In our trial practice classes, our students are trained on how to move the court for procedural and evidentiary rulings. Next year we should post this picture for students to learn the perfect pleading pose. It came to mind after reading the charges against a public defender Therese Cesar Garza who was accused of yelling at judges who ruled against her on motions and saying “shit” in court.
The assistant public defender for Cook County is accused of a patter of misconduct ranging from disclosing confidential information to saying “shit” in court. Judge Calabrese appointed Cesar to represent defendant Monica Boyd (“Boyd”) in The People of the State of Illinois v. Monica Boyd, 11-MC1-194192. While Boyd appeared in the morning, she failed to appear when the trial was called that afternoon. Cesar explained that Boyd had left the court to pick up her child. Calabrese was not convinced and ordered her arrest. This is what followed as detailed in Count IV in the complaint below:
MS. CESAR: Oh shit.
THE COURT: What did you say, Ms. Cesar?
MS. CESAR: Oh shoot, I said. Oh shoot. I’m sorry I didn’t talk to her, Judge. I’m just – – it’s my fault. I’m running around, talking to people.
THE COURT: I don’t think that’s what you said.
MS. CESAR: Whatever. I know the word you think I said. My mother never let me say that, and I’ll tell you why. But I said shoot, darn it.
Frankly, while worthy of the court’s stern response and even a sanction, this hardly seems worthy of an ethics complaint. She is also accused of raising her voice repeatedly to the court. In one such incident, Calabresi noted “Let me just indicate again, you are yelling on the record. This happens all the time when you don’t get your way. Because you lose something doesn’t mean you have to start yelling at me. I haven’t gotten deaf over the course of the time I have listened to your argument.”
Once again, these types of problems are usually handled short of a formal ethics charge. The disclosure of the confidential information and failure to convey offers are more serious, but once again I have seen such matters come up in court and be handled by the judge, sternly but without a formal charge.
The disclosure counts involved cases that Cesar would likely argue were clearly going to end in pleas since the facts were largely established. It does not make the disclosures proper, but she is likely to argue that she did not harm her client’s interests. Here is one such count:
(Revealing Confidential Information in the Gabriel Franco matter)
7. On May 17, 2011, the Chicago Police Department arrested Gabriel Franco (“Franco”) and charged him with retail theft, a Class A misdemeanor, for allegedly carrying six containers of Enfamil baby formula past the last point of sale at a Dominick’s store located at 2021 West Chicago Ave., Chicago, IL.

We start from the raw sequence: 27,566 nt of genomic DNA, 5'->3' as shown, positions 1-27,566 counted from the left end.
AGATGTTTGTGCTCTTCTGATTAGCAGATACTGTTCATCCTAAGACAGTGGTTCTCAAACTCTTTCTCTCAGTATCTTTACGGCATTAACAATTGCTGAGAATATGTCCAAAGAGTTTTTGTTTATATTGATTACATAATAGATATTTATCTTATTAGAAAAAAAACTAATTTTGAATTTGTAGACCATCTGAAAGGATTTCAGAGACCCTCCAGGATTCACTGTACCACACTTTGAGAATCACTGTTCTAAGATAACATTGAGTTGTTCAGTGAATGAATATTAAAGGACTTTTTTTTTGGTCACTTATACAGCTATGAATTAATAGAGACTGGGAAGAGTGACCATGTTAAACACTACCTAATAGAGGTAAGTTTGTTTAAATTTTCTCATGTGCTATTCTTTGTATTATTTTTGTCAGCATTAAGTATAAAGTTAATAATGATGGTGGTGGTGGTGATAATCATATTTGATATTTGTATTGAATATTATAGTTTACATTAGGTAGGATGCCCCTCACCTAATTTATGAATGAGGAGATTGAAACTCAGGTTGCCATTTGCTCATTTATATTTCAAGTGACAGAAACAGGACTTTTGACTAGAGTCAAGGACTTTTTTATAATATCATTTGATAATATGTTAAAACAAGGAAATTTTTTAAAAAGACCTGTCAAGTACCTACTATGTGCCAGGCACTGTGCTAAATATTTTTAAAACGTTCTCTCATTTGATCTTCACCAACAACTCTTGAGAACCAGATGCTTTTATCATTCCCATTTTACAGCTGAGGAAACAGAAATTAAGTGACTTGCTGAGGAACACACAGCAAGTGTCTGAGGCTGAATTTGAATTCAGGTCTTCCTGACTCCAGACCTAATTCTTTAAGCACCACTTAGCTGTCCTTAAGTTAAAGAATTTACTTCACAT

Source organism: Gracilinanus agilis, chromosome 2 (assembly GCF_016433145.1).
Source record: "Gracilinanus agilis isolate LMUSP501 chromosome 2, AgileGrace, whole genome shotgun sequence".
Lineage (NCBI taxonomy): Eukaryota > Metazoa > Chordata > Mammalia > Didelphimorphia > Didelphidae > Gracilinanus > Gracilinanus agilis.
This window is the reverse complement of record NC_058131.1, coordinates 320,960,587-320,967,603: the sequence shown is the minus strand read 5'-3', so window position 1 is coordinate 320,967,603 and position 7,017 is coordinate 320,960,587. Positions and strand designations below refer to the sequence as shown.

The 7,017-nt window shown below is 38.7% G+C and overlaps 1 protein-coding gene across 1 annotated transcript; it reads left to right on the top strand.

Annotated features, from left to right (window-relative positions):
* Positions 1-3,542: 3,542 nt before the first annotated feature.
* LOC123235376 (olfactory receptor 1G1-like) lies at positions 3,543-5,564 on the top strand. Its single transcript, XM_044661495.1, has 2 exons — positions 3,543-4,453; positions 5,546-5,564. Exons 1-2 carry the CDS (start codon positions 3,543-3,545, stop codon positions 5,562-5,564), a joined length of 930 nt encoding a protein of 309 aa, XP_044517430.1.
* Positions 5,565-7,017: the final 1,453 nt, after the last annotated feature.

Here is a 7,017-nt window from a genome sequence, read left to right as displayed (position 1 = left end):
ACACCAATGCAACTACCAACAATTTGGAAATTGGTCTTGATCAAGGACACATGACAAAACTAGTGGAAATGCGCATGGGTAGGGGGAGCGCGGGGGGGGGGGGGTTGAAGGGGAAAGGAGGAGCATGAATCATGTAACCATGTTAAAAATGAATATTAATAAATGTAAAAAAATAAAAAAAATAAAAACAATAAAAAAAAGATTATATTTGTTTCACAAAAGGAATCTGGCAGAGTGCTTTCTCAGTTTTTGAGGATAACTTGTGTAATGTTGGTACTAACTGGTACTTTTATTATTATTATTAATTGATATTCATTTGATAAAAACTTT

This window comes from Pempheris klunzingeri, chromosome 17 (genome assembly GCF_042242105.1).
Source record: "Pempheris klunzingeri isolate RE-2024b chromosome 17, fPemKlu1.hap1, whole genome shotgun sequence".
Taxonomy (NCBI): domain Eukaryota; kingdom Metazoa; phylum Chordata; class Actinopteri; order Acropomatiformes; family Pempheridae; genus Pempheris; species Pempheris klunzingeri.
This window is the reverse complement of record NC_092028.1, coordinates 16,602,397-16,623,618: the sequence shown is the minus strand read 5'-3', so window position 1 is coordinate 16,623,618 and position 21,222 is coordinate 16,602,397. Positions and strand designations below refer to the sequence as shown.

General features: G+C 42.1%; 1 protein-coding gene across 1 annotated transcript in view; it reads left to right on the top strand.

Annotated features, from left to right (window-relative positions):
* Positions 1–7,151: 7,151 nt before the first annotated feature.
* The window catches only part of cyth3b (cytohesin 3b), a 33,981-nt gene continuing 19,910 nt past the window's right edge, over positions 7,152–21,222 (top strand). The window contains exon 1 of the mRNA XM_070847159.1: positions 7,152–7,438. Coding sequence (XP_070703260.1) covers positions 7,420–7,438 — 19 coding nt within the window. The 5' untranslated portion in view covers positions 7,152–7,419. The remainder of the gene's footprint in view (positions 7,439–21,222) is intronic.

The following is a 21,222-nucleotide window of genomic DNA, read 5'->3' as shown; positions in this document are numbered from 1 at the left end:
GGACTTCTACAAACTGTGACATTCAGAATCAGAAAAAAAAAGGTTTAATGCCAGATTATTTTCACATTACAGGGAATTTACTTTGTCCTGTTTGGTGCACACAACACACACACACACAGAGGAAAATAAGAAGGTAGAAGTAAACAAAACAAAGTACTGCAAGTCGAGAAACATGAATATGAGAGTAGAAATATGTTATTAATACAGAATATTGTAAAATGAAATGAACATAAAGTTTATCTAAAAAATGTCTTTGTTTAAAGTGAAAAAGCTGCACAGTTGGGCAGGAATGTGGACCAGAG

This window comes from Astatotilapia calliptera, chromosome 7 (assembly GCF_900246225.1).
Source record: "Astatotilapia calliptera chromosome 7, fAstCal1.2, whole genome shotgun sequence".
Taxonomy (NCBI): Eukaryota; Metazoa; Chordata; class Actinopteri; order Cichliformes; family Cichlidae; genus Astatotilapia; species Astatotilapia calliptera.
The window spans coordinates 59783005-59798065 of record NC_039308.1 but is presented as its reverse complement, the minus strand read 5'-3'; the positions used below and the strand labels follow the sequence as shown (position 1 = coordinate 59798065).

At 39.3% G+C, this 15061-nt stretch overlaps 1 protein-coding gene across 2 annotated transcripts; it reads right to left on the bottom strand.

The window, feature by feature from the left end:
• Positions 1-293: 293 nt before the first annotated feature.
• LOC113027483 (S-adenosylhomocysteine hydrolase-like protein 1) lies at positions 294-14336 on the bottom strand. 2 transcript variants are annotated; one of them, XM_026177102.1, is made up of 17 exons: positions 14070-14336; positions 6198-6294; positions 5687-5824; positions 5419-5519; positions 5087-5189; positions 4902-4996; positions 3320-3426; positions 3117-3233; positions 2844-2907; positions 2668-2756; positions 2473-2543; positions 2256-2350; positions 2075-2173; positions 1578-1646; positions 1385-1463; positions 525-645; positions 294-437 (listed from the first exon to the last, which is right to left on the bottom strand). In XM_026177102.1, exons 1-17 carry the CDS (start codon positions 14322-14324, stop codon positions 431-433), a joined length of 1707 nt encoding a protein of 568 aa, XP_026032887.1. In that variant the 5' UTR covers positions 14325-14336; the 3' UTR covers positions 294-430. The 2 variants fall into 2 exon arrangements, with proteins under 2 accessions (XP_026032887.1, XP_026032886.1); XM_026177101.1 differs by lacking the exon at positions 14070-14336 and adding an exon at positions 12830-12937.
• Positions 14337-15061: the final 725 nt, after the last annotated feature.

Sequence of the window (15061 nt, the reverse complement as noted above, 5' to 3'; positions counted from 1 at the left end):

8. On May 18, 2011, Judge Calabrese appointed Respondent to represent defendant Franco in The People of the State of Illinois v. Gabriel Franco, 11-MC1-225627 in the Circuit Court of Cook County, Illinois, First Municipal District, Branch 29.
9. Before the May 18, 2011 hearing, Respondent and her client, Franco, had a conversation regarding the alleged offense and circumstances surrounding the offense.
10. On May 18, 2011, case number 11-MC1-225627 was called. At that time, the State requested a continuance in order to have the complaining witness in court. Judge Calabrese granted the State’s motion for a continuance and set the next hearing date to May 26, 2011 at 9:00 AM.
11. On May 18, 2011, before concluding the hearing, the court addressed the issue of probable cause to detain Franco. For purpose of setting bond, the State informed the court of Franco’s criminal history and that he had an outstanding warrant in Lake County, IL.
12. Respondent then stated the following:
MS. CESAR: Your Honor, he lives with his parents. And it is my understanding that there’s a warrant and it is for retail theft. Mr. Franco did tell me that he is not working right now and he was stealing formula for his eight-month-old child. I know that that is not a defense, but it certainly is a mitigator.
13. At the time Respondent made the statements in paragraph 12 above, Respondent knew that her client, Franco, had yet to enter a plea. Respondent’s statements in paragraph 12 above, revealed to the court that Franco did in fact commit the crime of retail theft by stealing the formula, and Respondent revealed Franco’s motive to commit the crime, to feed his eight-month old child. Respondent conceded facts that the State is required to, and has the burden to, prove beyond a reasonable doubt.
14. Respondent did not have consent from Franco to inform the court that Franco had stolen the formula or his motive for engaging in that conduct. Respondent knew or should have known that without Franco’s consent, Respondent should not have revealed information relating to the criminal charge of retail theft.
15. By reason of the conduct described above, Respondent has engaged in the following misconduct:
revealing information relating to the representation of a client without the client’s informed consent, in violation of Rule 1.6(a) of the Rules of Professional Conduct (2010);
conduct that is prejudicial to the administration of justice, in violation of Rule 8.4(d) of the Rules of Professional Conduct (2010); and conduct which tends to defeat the administration of justice or bring the courts or the legal profession into disrepute.
Conversely, this picture shows the perfect demeanor for a motion. This dog could literally ask for summary judgment before the filing of pleading and win.